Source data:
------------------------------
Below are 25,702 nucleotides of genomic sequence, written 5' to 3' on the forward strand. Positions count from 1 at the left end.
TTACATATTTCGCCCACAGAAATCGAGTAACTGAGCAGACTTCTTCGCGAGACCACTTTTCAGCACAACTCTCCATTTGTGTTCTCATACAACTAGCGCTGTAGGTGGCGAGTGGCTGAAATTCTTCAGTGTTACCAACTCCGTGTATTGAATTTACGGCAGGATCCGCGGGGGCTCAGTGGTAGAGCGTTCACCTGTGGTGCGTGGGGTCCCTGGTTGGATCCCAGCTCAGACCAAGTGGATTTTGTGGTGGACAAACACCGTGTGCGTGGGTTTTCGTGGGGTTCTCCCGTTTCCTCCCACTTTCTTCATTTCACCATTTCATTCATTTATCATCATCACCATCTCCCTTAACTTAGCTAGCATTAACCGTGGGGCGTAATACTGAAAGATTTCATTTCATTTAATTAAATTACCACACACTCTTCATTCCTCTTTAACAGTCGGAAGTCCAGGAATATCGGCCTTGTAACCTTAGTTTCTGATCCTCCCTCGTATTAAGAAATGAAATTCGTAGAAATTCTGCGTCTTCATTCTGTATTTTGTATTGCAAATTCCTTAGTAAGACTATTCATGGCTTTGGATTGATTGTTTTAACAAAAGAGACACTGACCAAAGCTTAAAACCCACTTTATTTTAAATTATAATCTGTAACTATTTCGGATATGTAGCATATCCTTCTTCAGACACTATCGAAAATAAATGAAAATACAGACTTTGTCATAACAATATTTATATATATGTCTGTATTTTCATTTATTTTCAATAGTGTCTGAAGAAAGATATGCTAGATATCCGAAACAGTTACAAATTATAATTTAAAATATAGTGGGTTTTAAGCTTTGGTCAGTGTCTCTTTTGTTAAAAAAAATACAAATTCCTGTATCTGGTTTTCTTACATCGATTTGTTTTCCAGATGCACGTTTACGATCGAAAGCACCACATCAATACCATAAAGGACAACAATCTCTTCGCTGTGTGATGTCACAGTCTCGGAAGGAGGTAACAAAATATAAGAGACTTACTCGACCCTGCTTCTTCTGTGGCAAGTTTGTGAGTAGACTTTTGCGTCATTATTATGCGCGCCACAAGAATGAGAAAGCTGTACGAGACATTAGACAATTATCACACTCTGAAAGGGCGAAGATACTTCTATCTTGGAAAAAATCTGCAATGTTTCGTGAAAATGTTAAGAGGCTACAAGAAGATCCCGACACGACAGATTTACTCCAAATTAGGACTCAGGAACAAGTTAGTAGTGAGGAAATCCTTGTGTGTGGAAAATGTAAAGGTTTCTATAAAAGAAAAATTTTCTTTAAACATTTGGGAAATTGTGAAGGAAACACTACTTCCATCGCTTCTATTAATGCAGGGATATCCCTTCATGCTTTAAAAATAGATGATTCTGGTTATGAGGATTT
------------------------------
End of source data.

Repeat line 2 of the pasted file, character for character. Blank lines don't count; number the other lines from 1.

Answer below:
TTACATATTTCGCCCACAGAAATCGAGTAACTGAGCAGACTTCTTCGCGAGACCACTTTTCAGCACAACTCTCCATTTGTGTTCTCATACAACTAGCGCTGTAGGTGGCGAGTGGCTGAAATTCTTCAGTGTTACCAACTCCGTGTATTGAATTTACGGCAGGATCCGCGGGGGCTCAGTGGTAGAGCGTTCACCTGTGGTGCGTGGGGTCCCTGGTTGGATCCCAGCTCAGACCAAGTGGATTTTGTGGTGGACAAACACCGTGTGCGTGGGTTTTCGTGGGGTTCTCCCGTTTCCTCCCACTTTCTTCATTTCACCATTTCATTCATTTATCATCATCACCATCTCCCTTAACTTAGCTAGCATTAACCGTGGGGCGTAATACTGAAAGATTTCATTTCATTTAATTAAATTACCACACACTCTTCATTCCTCTTTAACAGTCGGAAGTCCAGGAATATCGGCCTTGTAACCTTAGTTTCTGATCCTCCCTCGTATTAAGAAATGAAATTCGTAGAAATTCTGCGTCTTCATTCTGTATTTTGTATTGCAAATTCCTTAGTAAGACTATTCATGGCTTTGGATTGATTGTTTTAACAAAAGAGACACTGACCAAAGCTTAAAACCCACTTTATTTTAAATTATAATCTGTAACTATTTCGGATATGTAGCATATCCTTCTTCAGACACTATCGAAAATAAATGAAAATACAGACTTTGTCATAACAATATTTATATATATGTCTGTATTTTCATTTATTTTCAATAGTGTCTGAAGAAAGATATGCTAGATATCCGAAACAGTTACAAATTATAATTTAAAATATAGTGGGTTTTAAGCTTTGGTCAGTGTCTCTTTTGTTAAAAAAAATACAAATTCCTGTATCTGGTTTTCTTACATCGATTTGTTTTCCAGATGCACGTTTACGATCGAAAGCACCACATCAATACCATAAAGGACAACAATCTCTTCGCTGTGTGATGTCACAGTCTCGGAAGGAGGTAACAAAATATAAGAGACTTACTCGACCCTGCTTCTTCTGTGGCAAGTTTGTGAGTAGACTTTTGCGTCATTATTATGCGCGCCACAAGAATGAGAAAGCTGTACGAGACATTAGACAATTATCACACTCTGAAAGGGCGAAGATACTTCTATCTTGGAAAAAATCTGCAATGTTTCGTGAAAATGTTAAGAGGCTACAAGAAGATCCCGACACGACAGATTTACTCCAAATTAGGACTCAGGAACAAGTTAGTAGTGAGGAAATCCTTGTGTGTGGAAAATGTAAAGGTTTCTATAAAAGAAAAATTTTCTTTAAACATTTGGGAAATTGTGAAGGAAACACTACTTCCATCGCTTCTATTAATGCAGGGATATCCCTTCATGCTTTAAAAATAGATGATTCTGGTTATGAGGATTT